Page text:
As Caryn got closer to her due date, her obstetrician recommended that we take a birthing class offered at the hospital. "You mean it doesn't just pop out?" I asked Caryn when she informed me and my partner, Gregg, that all three of us would be attending the crash course--a one-day, six-hour marathon of statistics, gruesome videos, and breathing exercises that were clearly designed to make newly expecting parents look ridiculous.

The three of us arrived at the hospital on a Saturday morning. As if a trio of gay parents wasn't going to draw enough attention, we walked in late. All of the other soon-to-be parents stared at us, clearly trying to figure out how we fit together.

It turns out that the number of parents in our family was not what made us stand out that day. What made us different from the other parents was that we were three over-educated Jewish academics who asked way too many questions. We asked questions about timing, about the relationship between professional medical staff and our family in the delivery room, the pros and cons of anesthetics versus analgesics, the percentage of epidurals given to birthing mothers, and the percentage of complications from various medical interventions. I felt like I was back in school…and I liked it.

House of Pain

Late in the day, we began the unit on "medical interventions" or what I call, "the joys of drugs." As the nurse described the stages of pain the happy expectant all first-time mothers would be going through, I silently said to myself the prayer that traditional Jewish men say when they wake up in the morning, "Thank god I was not born a woman."

Sexist, sure, but at this particular moment, I started to understand where the authors of that prayer were coming from.

The nurse tried to soften the blow by talking about the various natural ways women can "respond" to the pain of labor--massage, soft music, yogic breathing. "Respond to pain? How about screaming at the doctor to give me drugs?" I kept thinking. I kept that comment to myself, as I did many times that day, because Caryn wanted a natural birth. After hearing all of this information, we had to fill out little cards about our "birthing intentions." All the women around us were getting the drugs. Only our Jewish lesbian academic wanted the pain.

Gynophobia

Then we all got to practice blowing. Now mind you, I'm a big fan of blowing in the right context (yoga, of course), but after we finished our breathing exercises, the nurse asked us to get on the floor and "touch your partner in a way that will make her feel relaxed such as her shoulders, her back, her thighs." “Her thighs?” I panicked.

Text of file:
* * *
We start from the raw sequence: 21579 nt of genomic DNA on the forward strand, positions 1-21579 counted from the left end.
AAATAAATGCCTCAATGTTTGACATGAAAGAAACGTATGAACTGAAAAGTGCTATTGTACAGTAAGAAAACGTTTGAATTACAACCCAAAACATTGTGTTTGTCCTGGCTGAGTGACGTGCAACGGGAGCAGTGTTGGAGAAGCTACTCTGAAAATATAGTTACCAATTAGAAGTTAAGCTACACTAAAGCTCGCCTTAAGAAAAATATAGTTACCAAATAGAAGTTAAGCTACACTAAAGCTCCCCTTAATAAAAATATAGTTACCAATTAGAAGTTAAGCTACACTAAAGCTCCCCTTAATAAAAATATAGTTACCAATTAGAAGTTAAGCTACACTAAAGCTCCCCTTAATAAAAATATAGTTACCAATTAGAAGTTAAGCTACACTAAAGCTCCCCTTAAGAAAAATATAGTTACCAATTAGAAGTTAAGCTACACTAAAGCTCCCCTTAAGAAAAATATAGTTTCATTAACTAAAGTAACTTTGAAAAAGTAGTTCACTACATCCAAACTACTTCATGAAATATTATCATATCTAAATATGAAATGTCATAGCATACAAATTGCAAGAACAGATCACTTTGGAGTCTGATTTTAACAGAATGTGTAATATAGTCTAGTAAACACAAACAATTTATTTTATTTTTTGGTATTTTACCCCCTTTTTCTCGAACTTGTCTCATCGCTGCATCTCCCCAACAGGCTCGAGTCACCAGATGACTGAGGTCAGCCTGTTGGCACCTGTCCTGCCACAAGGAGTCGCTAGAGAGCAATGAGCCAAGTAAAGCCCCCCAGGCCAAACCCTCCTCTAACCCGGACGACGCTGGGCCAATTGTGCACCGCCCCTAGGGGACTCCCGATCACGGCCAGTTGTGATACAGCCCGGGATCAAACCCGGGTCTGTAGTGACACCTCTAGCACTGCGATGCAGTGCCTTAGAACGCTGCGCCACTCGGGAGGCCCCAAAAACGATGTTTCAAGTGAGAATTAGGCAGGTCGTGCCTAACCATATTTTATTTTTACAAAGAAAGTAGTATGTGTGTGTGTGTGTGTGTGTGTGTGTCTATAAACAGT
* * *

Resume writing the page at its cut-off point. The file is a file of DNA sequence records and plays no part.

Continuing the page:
pregnancy class
Caryn, Gregg, and I have never had a physical relationship, nor did we intend to have one. We had conceived this child in non-sexual love and were rather hoping to birth the child without encountering those parts of the woman that most gay men, and I suspect most men in general, have a slight fear of. And touching her thighs during our mock birth was getting a little too close for my comfort.

Gregg calls it gynophobia, irrational fear of the parts "down there," but this was childbirth. There was only one place that baby was going to be coming out of, and Gregg and I needed to get used to it. Gregg and I had already been traumatized enough by the birth videos that we were oh-so-fortunate to have watched. Lots of blood, guts, and gore, all from a region I had never really explored before. But this was the birth of my kid, so I did what any good student would do--I studied all of the chambers, tubes, paths, and other places baby would be travelling during show time. And I did what any good daddy would learn to do--appreciate the life-giving power of a woman’s body.

By the end of class, which I must say we passed with flying colors, we learned ways to be physical with Caryn without being sexual (and we hired a doula to do some of the heavy lifting that we weren't comfortable with), that we were a fish out of water in more ways than one and that was okay, and most important, that no matter how much planning and preparation we did, a few weeks after our class, this baby was going to determine what the show looked like, and that flexibility and patience were going to be the laws of the land. And I got a gold star for asking the best questions.

David Shneer

David Shneer is an associate professor of history and director of the Program in Jewish Studies at the University of Colorado at Boulder. His writing has appeared in numerous publications including the Huffington Post and the New York Times, and his most recent book is Through Soviet Jewish Eyes: Photography, War, and the Holocaust (Rutgers, 2010).